|Address byte 1||Address byte 2||Data||Pulse width
(optional, default 60)
eg. to retransmit the received code shown above (fd 51 35 d5 70 df) we can send: 99 51 35 d5 70 99 or we can optionally set the transmission time eg. 99 03 51 35 d5 70 99
The pulse width relates to the oscillator resistor connected to pins 15 and 16 on the PT2262, sometimes this can be set by a jumper on the device.
From some tests it appears:
1.5M resistor = 23
3.3M resistor = 4D
4.7M resistor = 70
There are loads of compatible devices out there but most don’t shout about the fact they are using the PT2262 type chips, here are just a few I’ve come across.
Older Energenie devices such as the ENER002 plug in sockets or the ENER010 power strip are compatible and the included remote controls use the HS2303-PT encoder, I couldn’t find much on this chip but it seems to be a PT2262 compatible encoder but with fixed random address. They work brilliantly with this adapter.
There are a lot of variations on these large, ugly magnetic door/window contacts around which use the PT2264 encoder and have a bank of jumpers to set the address and key value. As they are designed as “security” devices they only trigger on opening so not terribly useful in home automation but it would be easy to connect another switching device such as a button in place of the reed switch to use for other purposes. I did look to see if if would be possibly to make it send on both open and close but it is not really feasible.
These magnetic door/window contacts with a button are much nicer, better made and much smaller, they use the HS2303-PT encoder so no jumpers to set in this one. Again it sends only on opening but does have a button built into it as well so it can be utilised without the magnet as a push button or even a door bell.
These huge, ugly, power hungry PIR movement sensors use the PT2264 encoder with jumpers to set the address and key value. I wouldn’t recommend them.
These smoke alarms use a Semic CS5211DGO which seems to be just a straightforward PT2262 clone, the address and key value are set by a bank of jumpers. They seem to work OK.
I haven’t tried them myself but the Kerui branded devices such as this button are PT2262 compatible and you can pick up a variety of fairly cheap no name transmitter boards on ebay.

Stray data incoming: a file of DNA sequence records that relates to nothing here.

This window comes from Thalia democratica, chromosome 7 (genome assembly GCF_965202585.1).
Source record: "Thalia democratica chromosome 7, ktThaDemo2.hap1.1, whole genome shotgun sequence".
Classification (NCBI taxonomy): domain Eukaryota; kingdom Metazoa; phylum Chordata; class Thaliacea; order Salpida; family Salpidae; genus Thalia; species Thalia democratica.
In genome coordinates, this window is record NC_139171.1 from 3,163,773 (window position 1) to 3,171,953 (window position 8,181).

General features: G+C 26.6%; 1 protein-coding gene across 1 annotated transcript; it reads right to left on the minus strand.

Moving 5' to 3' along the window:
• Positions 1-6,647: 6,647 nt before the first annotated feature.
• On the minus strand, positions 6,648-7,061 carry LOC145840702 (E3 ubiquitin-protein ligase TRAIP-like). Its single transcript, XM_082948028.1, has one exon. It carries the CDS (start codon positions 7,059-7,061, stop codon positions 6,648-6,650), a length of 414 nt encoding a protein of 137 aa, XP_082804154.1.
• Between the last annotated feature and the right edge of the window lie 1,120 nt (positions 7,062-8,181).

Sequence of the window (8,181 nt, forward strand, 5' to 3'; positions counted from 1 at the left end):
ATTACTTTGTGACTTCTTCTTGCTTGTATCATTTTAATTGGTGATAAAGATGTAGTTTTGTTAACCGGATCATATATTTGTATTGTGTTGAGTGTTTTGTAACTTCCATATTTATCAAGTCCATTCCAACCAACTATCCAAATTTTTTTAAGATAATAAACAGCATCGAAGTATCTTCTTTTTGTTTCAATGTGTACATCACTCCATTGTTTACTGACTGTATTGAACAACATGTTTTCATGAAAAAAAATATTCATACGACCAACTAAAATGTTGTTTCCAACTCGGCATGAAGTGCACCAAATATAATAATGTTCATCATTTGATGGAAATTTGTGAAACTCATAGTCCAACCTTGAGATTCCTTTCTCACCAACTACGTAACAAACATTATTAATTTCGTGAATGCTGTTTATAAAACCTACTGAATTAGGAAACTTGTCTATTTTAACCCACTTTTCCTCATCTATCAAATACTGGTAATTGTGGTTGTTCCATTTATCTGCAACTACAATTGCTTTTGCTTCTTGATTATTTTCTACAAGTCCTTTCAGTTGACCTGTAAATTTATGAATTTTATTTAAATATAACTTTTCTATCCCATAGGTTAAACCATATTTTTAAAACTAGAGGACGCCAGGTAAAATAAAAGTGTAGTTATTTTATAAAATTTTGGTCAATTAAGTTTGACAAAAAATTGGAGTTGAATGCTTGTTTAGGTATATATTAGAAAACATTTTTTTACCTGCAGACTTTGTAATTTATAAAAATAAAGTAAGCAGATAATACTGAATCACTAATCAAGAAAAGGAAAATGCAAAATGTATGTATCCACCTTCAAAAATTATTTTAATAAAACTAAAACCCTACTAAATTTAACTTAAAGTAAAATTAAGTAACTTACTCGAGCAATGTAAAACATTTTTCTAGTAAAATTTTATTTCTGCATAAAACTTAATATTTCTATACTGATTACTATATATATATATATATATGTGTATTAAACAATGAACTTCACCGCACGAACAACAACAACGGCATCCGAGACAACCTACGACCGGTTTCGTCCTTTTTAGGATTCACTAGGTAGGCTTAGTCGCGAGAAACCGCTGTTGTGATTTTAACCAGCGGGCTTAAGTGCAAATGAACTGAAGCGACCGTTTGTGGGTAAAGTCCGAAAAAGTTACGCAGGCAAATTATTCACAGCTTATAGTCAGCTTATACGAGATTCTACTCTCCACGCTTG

Personally I am using it with one of the small HS2303-PT contacts (just using the push button), a couple of the smoke alarms and an Energenie ENER010 power strip with the included Energenie remote re-purposed to control other things via Node-RED instead of controlling the sockets directly.
Well there is none, these chips were developed in the early days of RF security devices and are susceptible to replay attacks and jamming, while the data sheets recommend them for security systems, garage doors etc. I really wouldn’t advise it for anything remotely critical.
Use with Node-RED
In my Node-RED implementation I have a serial in and out node connected to the USB port the device is on with it set to deliver binary buffers.
The input node will then give me a payload of [, , , , , ] which is a decimal representation of our orginal hex fd 51 35 d5 70 df (confused yet?). I just use a function node to concatenate the two parts of the address with the data (all in decimal) eg. 8153213 and use that as the unique code to identify the device.
msg.payload = msg.payload.toString() + msg.payload.toString() + msg.payload.toString(); return msg;
For transmission just create a buffer with the hex required and send it to the serial out node.
msg.payload = new Buffer([0x99, 0x03, 0x51, 0x35, 0xd5, 0x70, 0x99]);